• Binary bias: the tendency to simply a complex problem into two categories.
  • When presented with the arguments and data from the opposing side, people don’t rethink their position, it even makes it easier for them to stick to their position.
  • Displaying the complexity of a topic makes people curious, and disrupts their overconfidence.

  • Desirability bias: our beliefs are shaped by our motivations.
  • In the case of climate change, if you have the binary bias, you may think there are two categories: the believers and the nonbelievers.
  • According to polls, there are actually six categories, the believers (blamed and concerned) represent over 50% of the Americans while the nonbelievers range from cautious to disengaged to doubtful to dismissive.
  • Only 10% of the nonbelievers are dismissive. Because of the disproportionate coverage by the media, the general population overestimates the size of the dismissive group.
  • If they think nobody cares, they will have low motivation to act against climate change.
  • The media uses catchy and simple headlines to grab our attention. As a consumer, we have a role to recognize complexity as a signal of credibility.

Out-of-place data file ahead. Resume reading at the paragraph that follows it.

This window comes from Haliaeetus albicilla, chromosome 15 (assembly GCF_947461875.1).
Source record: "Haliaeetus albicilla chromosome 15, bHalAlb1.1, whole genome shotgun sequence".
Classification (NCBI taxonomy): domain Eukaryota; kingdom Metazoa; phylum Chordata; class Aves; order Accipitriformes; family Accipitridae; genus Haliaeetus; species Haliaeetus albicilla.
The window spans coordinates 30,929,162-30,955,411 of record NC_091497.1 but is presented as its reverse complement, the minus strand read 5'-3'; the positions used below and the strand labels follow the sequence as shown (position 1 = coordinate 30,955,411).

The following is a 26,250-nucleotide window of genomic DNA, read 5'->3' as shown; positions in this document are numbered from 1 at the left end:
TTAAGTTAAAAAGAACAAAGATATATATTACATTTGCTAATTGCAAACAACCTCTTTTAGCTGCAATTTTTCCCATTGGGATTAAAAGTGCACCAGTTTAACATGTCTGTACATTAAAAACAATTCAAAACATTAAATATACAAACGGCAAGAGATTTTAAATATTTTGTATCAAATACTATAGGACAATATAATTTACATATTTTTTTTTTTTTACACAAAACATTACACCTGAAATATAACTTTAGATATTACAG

• Psychologists find that people will ignore or even deny the existence of a problem if they’re not fond of the solution. 
  • Presenting the caveats and contingencies of a study makes the author more credible.
  • Writers may avoid presenting the caveats for fear of confusing the audience which is a mistake.
  • Daniel Goleman and Jordan Peterson have opposing views on the impact of emotional intelligence on performance in a company. The key point is not whether emotional intelligence is meaningful but when.
  • An idea cult: a group that defends oversimplified ideas and persecutes anyone who calls for nuance.
  • Taking the other side’s perspective doesn’t make people reconsider their position, but trying to gain insight by talking to people has more effect.

  • During a conversation, people who experience a varied spectrum of emotions are more willing to rethink. Mixed emotions are a signal that the person recognizes that the topic is more complex.

9. Rewriting the Textbook: Teaching Students to Question Knowledge